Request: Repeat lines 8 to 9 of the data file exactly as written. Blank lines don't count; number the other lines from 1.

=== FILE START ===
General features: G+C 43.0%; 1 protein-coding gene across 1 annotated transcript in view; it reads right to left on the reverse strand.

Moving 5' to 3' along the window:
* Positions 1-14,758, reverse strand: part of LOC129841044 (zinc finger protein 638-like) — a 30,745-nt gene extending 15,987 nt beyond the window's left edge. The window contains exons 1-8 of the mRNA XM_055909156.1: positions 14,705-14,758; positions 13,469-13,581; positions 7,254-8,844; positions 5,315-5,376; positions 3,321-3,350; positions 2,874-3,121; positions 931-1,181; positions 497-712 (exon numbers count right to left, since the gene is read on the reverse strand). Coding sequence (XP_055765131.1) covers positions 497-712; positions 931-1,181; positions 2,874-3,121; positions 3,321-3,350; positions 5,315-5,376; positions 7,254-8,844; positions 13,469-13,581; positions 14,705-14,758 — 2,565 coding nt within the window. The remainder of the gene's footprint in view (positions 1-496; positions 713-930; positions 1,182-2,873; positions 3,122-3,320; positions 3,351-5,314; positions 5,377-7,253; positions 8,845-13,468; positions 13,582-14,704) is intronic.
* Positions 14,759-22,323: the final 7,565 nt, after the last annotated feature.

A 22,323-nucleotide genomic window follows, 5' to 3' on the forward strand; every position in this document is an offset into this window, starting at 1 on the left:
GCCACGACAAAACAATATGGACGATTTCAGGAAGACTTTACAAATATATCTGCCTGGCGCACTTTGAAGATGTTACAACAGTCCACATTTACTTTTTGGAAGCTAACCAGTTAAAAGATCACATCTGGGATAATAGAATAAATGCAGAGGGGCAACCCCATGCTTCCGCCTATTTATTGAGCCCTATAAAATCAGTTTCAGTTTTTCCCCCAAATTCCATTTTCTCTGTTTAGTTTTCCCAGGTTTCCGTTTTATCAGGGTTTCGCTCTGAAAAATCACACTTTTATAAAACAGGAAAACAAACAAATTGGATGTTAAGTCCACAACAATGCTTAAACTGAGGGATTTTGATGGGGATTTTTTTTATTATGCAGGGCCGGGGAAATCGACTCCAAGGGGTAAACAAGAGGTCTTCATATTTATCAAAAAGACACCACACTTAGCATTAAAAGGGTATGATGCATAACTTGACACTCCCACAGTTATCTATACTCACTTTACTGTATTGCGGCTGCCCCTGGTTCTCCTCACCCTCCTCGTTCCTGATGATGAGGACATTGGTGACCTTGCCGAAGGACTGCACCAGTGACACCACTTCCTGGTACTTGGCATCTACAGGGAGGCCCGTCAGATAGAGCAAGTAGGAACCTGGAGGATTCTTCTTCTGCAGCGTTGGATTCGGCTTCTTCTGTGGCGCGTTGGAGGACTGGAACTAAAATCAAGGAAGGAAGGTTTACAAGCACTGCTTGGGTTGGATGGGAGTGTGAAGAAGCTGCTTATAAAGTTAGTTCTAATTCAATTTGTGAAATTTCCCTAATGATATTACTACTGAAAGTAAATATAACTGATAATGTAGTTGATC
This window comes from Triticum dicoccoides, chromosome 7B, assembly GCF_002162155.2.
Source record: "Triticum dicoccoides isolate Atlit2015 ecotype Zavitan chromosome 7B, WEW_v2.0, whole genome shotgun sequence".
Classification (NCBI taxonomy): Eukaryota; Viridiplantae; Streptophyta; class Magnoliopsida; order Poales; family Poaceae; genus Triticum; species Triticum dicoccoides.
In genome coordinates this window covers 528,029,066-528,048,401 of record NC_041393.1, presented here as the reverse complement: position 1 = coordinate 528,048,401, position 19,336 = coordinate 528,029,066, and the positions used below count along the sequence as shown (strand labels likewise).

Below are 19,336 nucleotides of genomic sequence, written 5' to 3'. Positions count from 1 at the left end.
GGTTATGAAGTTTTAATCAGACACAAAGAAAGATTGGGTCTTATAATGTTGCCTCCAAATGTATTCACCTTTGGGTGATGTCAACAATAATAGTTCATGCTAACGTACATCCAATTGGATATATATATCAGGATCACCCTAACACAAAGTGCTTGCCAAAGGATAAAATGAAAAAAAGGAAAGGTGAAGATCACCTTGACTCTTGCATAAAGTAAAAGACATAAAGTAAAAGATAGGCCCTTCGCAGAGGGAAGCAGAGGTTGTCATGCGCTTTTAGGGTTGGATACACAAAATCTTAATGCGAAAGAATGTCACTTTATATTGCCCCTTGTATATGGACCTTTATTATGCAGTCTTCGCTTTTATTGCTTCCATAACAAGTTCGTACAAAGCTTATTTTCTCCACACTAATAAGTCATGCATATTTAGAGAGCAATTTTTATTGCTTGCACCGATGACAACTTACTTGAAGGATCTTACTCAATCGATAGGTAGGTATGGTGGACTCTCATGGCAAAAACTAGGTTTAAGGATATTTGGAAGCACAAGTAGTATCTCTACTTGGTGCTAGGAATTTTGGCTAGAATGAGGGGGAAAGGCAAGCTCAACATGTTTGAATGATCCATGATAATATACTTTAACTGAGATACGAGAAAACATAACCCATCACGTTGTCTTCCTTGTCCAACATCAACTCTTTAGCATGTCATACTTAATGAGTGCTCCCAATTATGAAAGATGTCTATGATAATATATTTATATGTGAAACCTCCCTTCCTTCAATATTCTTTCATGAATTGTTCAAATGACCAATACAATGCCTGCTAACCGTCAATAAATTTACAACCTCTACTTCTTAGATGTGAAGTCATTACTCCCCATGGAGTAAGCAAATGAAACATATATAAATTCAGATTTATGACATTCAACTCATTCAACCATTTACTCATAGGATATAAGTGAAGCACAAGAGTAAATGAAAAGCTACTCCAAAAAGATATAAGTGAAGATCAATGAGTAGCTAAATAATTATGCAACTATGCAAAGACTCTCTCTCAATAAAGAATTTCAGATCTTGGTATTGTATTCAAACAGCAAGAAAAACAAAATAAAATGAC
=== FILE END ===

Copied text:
Source record: "Triticum dicoccoides isolate Atlit2015 ecotype Zavitan chromosome 7B, WEW_v2.0, whole genome shotgun sequence".
Classification (NCBI taxonomy): Eukaryota; Viridiplantae; Streptophyta; class Magnoliopsida; order Poales; family Poaceae; genus Triticum; species Triticum dicoccoides.